Despite its best efforts, Saudi Arabia has yet to convince Russia tocommit - at least not publicly - to extending the OPEC /non-OPEC productioncut agreement through the end of 2018, injecting some uncertainty ahead ofThursday's closely watched meeting in Vienna.
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Traders have priced in the nine-month extension favored by the Saudis asa fait accompli, betting that its energy minister Khalid al-Falih's oildiplomacy efforts will win the day.
But the mixed signals from Russia, whose energy minister Alexander Novakhas said he would prefer to wait until closer to the deal's March expiry toannounce any decisions, has many analysts warning of oil market volatility inthe week ahead, as headlines and rumors of handshake agreements and horsetrading come hot and heavy.
"Russian dithering on the timing of a decision of an extension or itsduration is exactly what can make the oil market nervous," analysts withinvestment bank UBS said in a note Friday. "Should the outcome of the nextOPEC meeting fall short of expectations, the large net?long speculativeposition on oil futures can unwind, sending prices lower and volatilityhigher."
The cut agreement calls on OPEC and 10 non-OPEC partners, led by Russia,to cut a combined 1.8 million b/d through March in a bid to draw downinventories of oil in storage and hasten the market's rebalancing.
While the market has tightened considerably in the past few months, OPECkingpin Saudi Arabia is seeking to continue the cuts through the end of 2018to keep prices stable as it embarks on significant economic reforms and thepossible listing of its state-owned oil company Aramco.
But any such deal would need to have the backing of Russia, the world'slargest producer with some 12% of global output, to have any bite, givenOPEC's diminished market share.
Novak has said he supports continuing the cuts, but has repeatedlydeclined to say for how long exactly. Many Russian oil companies have madeknown their discomfit with the deal to begin with, and Russia is also wary ofsending oil prices too high, which would strengthen the ruble and hit itsexport economy.
"Nearly everybody speaks today about the necessity to extend the deal,"Novak said in an interview Friday from Bolivia with Russia's RBC TV network,which was posted on the Russian energy ministry?s website. "In principle,Russia also supports those proposals. Different options are being considered."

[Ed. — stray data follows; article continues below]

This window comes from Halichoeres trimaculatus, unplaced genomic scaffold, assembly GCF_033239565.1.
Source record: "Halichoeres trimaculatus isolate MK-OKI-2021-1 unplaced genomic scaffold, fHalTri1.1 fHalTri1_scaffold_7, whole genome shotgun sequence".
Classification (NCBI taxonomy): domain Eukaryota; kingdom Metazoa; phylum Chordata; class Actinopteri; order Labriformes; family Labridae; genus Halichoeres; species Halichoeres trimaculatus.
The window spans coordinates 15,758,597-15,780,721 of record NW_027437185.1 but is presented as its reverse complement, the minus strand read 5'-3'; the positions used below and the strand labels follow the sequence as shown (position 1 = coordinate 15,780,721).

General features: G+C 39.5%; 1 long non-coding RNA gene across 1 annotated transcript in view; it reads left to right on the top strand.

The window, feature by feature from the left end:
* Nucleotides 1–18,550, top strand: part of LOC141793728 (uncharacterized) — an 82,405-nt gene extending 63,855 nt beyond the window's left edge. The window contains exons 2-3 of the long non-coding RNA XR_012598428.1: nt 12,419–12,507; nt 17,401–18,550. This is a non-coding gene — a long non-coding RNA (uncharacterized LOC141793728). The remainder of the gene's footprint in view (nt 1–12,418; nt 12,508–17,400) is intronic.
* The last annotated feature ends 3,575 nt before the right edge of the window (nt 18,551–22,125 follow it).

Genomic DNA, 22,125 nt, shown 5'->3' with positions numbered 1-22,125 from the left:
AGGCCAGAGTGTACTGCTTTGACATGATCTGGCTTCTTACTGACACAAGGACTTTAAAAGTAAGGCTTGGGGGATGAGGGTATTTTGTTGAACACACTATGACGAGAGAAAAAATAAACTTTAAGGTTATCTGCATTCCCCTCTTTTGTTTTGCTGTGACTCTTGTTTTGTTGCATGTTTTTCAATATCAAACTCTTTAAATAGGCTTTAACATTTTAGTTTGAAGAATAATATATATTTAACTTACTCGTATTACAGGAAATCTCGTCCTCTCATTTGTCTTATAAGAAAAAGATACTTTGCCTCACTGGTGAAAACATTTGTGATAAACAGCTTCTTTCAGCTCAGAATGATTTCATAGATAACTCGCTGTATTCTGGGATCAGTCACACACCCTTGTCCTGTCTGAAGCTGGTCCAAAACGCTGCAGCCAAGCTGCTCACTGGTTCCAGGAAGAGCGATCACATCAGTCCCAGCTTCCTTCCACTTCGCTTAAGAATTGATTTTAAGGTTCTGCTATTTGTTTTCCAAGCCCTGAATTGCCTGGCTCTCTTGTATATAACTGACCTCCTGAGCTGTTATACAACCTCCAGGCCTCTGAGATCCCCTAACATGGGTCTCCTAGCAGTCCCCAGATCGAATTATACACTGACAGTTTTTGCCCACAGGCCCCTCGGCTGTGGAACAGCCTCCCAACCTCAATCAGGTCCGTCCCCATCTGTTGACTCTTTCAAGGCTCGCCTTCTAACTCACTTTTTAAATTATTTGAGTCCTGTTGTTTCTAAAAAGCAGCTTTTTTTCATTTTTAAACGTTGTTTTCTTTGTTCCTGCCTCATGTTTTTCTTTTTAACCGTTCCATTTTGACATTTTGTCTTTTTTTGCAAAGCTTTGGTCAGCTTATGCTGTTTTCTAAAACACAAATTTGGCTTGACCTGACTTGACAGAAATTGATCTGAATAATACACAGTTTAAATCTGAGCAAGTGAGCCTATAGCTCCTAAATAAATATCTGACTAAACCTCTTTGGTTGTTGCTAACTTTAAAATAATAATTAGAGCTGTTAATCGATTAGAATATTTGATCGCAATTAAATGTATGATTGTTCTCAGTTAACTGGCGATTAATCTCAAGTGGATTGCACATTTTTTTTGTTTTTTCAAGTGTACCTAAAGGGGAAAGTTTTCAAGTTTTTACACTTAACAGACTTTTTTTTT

Yasser Elguindi, an analyst with consultancy Energy Aspects, said therecent rise in prices, driven by robust demand and tighter supplies from theOPEC/non-OPEC cuts, has given some members of the 24-country coalition pauseto consider how aggressive they should be, particularly if 2018 demand shapesup to be similarly strong.
Higher prices would also unleash more US shale production, as companieshedge output, a major concern of many OPEC members.
ICE Brent futures, which were trading at $63.56/b late Friday, are upsome 42% from the 2017 low of $44.82/b in June.
"The goal is not to overtighten the market," Elguindi said. "They'reworried about the upside more than the downside. They're trying to givethemselves maximum flexibility and optionality. That's the only reason forthis debate. It's not that they want to abandon the agreement and produce asmuch as they want."
If no consensus forms around the nine-month extension, the coalitioncould opt for a shorter one of, perhaps, three months, which would take theagreement through the next OPEC meeting, slated for late June.
Another possibility, according to OPEC watchers, is that the level of thecuts could be tied to market conditions, with perhaps the five-country JointMinisterial Monitoring Committee - composed of Kuwait, Russia, Venezuela,Algeria and Oman - making recommendations as it meets every two months to thefull 24-country coalition.
"I think the risk that they might not meet market expectations is likelyto try to make them employ some kind of face-saving measure," said MichaelCohen, an analyst with investment bank Barclays . "Who knows whether themarket will embrace that with not much of a price change."
Ministers will begin arriving in Vienna early in the week, with bilateraland multilateral meetings - some scheduled, some ad hoc - to be held invarious hotels downtown.
On Wednesday, the JMMC, chaired by Kuwait, will meet at the OPECsecretariat, where it will assess compliance with the deal, review marketconditions, and possibly draft recommendations on the future of the cutagreement for the full coalition to consider.
On Thursday, OPEC ministers will gather for their formal biannualmeeting, with the opening session scheduled to begin at 10 am local time,according to an agenda posted on the organization's website.
The non-OPEC ministers will then join their OPEC counterparts at 3 pmlocal time for their meeting. Up to 20 additional countries beyond the current24-country coalition have been invited to the meeting, a source told S&PGlobal Platts on Thursday.
These include Chad, Ghana, Cameroon, Congo-Brazzaville, Niger,Mauritania, Cote d'Ivoire, Turkmenistan and Uzbekistan.
A press conference to announce any decision and a formal communique isscheduled for 5 pm local time, though that can - and often is - delayed if thetalks require more time.
-- Herman Wang, email@example.com
-- Edited by Maurice Geller, firstname.lastname@example.org